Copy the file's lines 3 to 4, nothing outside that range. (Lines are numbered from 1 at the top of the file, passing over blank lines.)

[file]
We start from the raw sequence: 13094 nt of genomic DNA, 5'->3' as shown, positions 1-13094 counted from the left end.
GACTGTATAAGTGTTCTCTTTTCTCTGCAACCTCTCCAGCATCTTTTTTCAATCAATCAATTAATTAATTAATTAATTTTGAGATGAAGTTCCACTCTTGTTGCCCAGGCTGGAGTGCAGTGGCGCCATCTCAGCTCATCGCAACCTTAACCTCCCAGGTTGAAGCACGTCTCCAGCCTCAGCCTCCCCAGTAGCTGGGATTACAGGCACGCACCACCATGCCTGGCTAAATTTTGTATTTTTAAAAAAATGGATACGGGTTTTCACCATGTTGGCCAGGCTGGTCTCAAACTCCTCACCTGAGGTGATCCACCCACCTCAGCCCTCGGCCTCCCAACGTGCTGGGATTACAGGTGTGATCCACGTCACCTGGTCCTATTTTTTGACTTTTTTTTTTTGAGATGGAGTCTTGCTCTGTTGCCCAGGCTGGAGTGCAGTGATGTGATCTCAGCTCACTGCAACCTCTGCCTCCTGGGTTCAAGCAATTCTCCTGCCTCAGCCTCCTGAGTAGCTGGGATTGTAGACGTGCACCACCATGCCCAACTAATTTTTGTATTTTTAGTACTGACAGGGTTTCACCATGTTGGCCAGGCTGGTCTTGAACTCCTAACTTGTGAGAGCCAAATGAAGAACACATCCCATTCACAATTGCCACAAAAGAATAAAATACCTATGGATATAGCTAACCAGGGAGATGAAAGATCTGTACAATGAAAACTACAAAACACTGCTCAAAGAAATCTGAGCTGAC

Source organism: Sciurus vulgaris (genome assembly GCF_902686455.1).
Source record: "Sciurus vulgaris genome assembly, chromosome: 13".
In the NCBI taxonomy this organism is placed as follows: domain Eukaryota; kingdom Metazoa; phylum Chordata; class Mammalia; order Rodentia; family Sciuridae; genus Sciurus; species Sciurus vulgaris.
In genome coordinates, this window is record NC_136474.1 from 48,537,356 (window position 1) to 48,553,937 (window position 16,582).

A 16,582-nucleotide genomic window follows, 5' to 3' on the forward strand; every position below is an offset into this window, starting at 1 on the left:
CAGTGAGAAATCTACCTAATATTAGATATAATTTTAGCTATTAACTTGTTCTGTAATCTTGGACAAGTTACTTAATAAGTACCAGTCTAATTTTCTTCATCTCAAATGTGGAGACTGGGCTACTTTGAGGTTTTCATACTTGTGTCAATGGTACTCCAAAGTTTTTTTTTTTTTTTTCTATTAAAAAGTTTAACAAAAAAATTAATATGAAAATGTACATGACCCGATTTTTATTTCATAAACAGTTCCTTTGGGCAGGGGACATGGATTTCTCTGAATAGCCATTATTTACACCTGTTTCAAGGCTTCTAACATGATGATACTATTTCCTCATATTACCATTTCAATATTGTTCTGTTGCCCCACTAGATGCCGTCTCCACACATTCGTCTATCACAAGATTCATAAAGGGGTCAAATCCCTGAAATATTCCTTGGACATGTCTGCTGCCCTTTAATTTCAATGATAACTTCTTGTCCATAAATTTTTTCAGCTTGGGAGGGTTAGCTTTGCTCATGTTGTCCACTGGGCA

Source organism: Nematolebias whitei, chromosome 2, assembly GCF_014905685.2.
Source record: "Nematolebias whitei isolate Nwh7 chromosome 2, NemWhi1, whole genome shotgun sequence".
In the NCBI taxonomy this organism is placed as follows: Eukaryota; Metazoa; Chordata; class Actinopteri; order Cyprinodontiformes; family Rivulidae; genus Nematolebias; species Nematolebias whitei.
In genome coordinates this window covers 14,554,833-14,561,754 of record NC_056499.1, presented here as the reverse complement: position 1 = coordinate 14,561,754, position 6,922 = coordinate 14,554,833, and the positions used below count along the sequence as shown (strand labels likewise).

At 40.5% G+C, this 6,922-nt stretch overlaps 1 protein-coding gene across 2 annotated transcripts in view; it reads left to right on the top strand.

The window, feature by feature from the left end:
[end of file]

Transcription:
Source organism: Sciurus vulgaris (genome assembly GCF_902686455.1).
Source record: "Sciurus vulgaris genome assembly, chromosome: 13".